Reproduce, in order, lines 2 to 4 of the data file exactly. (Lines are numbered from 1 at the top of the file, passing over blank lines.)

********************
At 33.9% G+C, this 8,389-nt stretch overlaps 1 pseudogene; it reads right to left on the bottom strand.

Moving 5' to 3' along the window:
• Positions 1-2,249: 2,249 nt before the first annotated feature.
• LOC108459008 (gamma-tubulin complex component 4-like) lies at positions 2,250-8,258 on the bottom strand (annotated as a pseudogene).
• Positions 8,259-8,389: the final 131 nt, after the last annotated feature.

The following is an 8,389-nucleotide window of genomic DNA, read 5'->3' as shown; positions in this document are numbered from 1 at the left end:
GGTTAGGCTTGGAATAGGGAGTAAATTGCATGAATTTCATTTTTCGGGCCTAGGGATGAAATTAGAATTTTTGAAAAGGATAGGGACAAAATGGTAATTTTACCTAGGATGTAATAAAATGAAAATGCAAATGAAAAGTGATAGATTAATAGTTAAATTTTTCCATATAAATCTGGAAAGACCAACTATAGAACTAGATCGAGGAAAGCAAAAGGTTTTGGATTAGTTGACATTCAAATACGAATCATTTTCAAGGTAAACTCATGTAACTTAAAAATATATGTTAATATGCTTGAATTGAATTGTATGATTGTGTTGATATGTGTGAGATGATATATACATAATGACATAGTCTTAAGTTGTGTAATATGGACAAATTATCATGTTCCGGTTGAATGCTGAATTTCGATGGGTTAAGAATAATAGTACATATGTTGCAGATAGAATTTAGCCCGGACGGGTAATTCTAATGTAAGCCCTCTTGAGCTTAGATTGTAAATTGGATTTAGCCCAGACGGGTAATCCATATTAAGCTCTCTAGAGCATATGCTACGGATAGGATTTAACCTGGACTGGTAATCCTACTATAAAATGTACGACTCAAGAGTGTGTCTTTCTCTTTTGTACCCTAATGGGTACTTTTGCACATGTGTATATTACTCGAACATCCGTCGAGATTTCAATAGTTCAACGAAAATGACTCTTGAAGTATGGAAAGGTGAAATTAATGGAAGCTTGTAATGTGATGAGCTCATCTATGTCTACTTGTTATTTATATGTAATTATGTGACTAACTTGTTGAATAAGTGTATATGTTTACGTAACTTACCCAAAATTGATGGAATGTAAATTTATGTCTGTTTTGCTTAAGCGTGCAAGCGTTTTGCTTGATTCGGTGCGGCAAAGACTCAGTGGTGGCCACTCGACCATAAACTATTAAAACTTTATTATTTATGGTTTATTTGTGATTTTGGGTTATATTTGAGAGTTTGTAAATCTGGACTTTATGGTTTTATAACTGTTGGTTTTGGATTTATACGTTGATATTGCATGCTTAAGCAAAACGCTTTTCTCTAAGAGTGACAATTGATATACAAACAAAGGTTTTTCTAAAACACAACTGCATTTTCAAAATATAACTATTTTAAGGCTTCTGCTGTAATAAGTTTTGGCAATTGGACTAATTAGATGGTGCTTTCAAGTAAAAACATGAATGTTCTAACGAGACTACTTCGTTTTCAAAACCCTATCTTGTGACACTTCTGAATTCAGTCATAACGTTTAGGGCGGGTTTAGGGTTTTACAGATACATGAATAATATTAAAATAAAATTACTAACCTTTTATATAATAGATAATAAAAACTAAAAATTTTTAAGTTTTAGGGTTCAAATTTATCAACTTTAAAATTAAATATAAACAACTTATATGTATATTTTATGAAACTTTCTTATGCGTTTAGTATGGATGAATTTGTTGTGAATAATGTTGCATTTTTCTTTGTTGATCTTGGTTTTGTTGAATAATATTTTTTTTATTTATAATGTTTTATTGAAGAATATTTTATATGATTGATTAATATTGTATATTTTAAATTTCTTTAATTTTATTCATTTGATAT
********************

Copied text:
Moving 5' to 3' along the window:
• Positions 1-2,249: 2,249 nt before the first annotated feature.
• LOC108459008 (gamma-tubulin complex component 4-like) lies at positions 2,250-8,258 on the bottom strand (annotated as a pseudogene).